After the death of Zakir Musa last month in a brief encounter with the forces, agencies might have heaved a sigh of relief but what followed might be a much bigger worry.
Musa was replaced by Abdul Hameed Lone alias Hameed Lelhari as the head of Al-Qaeeda’s Kashmir unit. While Lone may not be as popular as Musa was, the worrying factor is he’s more pro-active and least concerned about publicity and propaganda.
29-year old Lone grew up in the village of Lelhar, hence Lelhari, in South Kashmir. His journey helps understand the generation of fighters who have emerged from the debris of two decades of incessant conflict.
Ever since 2017, Al-Qaeda’s south Asian leadership has been clear the energies of its Kashmir recruits ought be focused on the far enemy, India—not its forces in Kashmir. In December 2017, Usama Mehmood, the second-in-command of Al-Qaeda’s South Asia operations, argued that the key to victory in Kashmir lay in attacking Indian cities.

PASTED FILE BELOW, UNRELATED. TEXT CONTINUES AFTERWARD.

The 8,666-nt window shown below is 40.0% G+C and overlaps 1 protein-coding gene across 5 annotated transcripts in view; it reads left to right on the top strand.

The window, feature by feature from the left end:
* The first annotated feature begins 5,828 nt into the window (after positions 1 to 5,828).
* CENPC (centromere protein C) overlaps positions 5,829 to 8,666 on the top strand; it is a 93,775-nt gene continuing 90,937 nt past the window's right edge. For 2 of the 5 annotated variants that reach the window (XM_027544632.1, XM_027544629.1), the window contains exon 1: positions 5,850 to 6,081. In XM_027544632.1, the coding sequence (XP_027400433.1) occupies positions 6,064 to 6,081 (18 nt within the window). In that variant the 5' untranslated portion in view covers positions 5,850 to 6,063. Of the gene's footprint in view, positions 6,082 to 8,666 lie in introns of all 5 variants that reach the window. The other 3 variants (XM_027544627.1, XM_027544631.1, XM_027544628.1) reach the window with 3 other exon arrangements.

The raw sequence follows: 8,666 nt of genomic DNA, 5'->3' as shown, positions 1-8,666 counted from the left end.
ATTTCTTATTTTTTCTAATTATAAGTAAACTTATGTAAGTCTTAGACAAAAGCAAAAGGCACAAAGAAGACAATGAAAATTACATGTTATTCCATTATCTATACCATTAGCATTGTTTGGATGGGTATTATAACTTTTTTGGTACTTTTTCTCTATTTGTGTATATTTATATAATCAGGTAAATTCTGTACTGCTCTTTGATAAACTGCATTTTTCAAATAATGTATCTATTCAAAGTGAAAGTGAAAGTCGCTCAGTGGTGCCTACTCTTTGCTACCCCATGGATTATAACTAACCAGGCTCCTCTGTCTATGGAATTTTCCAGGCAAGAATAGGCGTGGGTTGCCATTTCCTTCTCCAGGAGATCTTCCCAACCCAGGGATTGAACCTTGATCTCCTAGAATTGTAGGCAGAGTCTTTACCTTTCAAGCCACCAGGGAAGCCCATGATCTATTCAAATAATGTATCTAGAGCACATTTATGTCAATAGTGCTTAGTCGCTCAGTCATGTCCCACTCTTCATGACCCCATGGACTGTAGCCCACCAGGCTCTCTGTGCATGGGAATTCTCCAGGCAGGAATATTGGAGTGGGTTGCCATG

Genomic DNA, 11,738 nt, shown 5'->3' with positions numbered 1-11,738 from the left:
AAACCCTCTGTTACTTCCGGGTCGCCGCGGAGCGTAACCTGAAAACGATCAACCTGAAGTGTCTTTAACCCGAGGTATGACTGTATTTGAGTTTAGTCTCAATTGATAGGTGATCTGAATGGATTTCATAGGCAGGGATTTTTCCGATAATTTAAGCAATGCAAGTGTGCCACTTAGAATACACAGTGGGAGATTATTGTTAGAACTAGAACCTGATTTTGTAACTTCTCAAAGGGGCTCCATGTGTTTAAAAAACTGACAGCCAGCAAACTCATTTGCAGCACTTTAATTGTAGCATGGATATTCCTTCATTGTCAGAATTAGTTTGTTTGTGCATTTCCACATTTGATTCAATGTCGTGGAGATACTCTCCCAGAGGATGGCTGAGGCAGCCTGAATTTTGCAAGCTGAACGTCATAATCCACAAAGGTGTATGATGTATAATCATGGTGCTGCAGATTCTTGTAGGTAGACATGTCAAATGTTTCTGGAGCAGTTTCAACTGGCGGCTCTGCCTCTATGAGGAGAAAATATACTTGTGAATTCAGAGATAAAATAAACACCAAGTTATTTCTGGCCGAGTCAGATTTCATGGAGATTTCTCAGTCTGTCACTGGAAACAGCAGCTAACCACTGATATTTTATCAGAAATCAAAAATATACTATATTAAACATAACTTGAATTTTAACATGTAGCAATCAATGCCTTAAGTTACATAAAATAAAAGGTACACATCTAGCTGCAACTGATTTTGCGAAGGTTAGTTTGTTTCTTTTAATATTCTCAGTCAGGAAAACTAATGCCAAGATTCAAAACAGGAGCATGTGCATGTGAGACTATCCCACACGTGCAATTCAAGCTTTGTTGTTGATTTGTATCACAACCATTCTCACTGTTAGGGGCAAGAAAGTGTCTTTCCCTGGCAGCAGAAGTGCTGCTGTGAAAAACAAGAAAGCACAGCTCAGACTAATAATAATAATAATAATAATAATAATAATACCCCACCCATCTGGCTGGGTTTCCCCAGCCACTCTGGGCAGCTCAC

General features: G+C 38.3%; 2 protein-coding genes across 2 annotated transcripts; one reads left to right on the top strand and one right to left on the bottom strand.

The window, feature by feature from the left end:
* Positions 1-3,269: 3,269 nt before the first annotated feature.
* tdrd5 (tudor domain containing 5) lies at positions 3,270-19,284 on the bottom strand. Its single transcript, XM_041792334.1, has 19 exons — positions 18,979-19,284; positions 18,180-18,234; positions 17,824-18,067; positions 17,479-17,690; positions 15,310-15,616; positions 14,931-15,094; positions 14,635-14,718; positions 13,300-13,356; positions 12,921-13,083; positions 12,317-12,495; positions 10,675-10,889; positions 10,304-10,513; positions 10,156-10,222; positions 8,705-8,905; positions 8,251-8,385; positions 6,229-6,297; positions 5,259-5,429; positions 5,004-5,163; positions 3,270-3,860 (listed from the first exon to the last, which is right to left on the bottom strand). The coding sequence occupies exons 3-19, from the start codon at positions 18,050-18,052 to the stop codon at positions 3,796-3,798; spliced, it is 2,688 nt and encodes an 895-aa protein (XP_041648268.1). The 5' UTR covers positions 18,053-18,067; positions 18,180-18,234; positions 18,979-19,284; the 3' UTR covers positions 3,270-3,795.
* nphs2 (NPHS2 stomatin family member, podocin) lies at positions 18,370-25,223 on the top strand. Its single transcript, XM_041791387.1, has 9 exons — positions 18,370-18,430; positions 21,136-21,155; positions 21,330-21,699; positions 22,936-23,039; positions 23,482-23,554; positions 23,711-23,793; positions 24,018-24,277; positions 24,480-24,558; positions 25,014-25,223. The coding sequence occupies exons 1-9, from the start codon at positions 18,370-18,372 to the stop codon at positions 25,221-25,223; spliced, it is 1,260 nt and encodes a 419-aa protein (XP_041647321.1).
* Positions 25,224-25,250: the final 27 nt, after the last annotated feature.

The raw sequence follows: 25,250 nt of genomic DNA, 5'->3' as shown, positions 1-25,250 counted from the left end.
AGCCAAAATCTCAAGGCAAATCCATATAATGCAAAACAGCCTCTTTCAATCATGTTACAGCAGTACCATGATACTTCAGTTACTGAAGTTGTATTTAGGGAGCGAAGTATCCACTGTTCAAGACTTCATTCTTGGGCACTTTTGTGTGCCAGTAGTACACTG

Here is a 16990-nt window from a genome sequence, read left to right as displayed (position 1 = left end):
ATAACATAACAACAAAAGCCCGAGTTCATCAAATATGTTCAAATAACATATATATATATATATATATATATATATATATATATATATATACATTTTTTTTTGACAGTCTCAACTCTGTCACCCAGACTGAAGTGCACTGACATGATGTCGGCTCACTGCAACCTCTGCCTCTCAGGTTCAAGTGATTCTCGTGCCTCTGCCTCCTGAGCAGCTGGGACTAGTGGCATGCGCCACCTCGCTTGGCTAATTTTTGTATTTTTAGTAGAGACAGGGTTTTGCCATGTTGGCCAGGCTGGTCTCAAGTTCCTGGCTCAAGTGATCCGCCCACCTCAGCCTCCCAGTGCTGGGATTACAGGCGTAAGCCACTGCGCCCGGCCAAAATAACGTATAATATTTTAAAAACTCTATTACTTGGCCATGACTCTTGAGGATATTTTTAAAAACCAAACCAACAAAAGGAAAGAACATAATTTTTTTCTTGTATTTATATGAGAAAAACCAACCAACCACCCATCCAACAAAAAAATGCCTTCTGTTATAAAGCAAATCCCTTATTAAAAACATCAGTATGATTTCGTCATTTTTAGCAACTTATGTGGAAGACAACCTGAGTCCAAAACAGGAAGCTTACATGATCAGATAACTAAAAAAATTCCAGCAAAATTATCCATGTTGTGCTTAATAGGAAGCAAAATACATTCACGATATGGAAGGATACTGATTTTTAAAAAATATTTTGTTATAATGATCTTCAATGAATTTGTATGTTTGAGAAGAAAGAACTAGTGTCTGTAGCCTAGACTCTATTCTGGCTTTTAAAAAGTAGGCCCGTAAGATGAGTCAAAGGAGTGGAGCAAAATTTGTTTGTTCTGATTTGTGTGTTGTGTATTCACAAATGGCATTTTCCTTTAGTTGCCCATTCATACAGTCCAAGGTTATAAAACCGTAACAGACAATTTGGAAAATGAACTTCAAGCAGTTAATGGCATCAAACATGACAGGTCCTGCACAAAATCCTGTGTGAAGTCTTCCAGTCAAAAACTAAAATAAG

“India is already using 6,00,000 troops just to hold on to Kashmir,” Mehmood said in a statement.
“If it is attacked in Kolkata, Bengaluru and New Delhi, it will come to its senses and release its grip on Kashmir.”
This threat becomes all the more serious in view of New Delhi’s intransigent stand on Kashmir, especially its reluctance to initiate negotiations despite offers from Pakistan and the Kashmiri resistance leadership.
Al-Umar, which claimed Wednesday’s Anantnag fidayeen attack, is based in Muzaffarabad, and led by Mushtaq Zargar, who was released in the 1999 Indian Airlines hostages-for-prisoners swap. One of his associates was Azhar Masood, the Jaish Chief, whom Zargar also respects as a senior jihadi figure and a spiritual leader.
New Delhi’s tenacious and murderous policies have created such a bad situation in Kashmir that it may not find easy to grapple with. The telltale signs have already begun.
Even if Pakistan completely stops logistic support to the Kashmir cause, India’s hostile policy has already turned it into a global phenomenon that is impossible for even Pakistan to stop. A pro-active and stealthy Lelhari’s appointment as AGH chief should be seen in that context.
In the absence of genuine political outreach to stall the youth rage in Kashmir, the scenario will continue to remain grim and only get worse from here.
For each militant killed, there are dozens lining up, and this without any tangible support from Pakistan. And it is New Delhi, and only New Delhi, that has brought it to this point.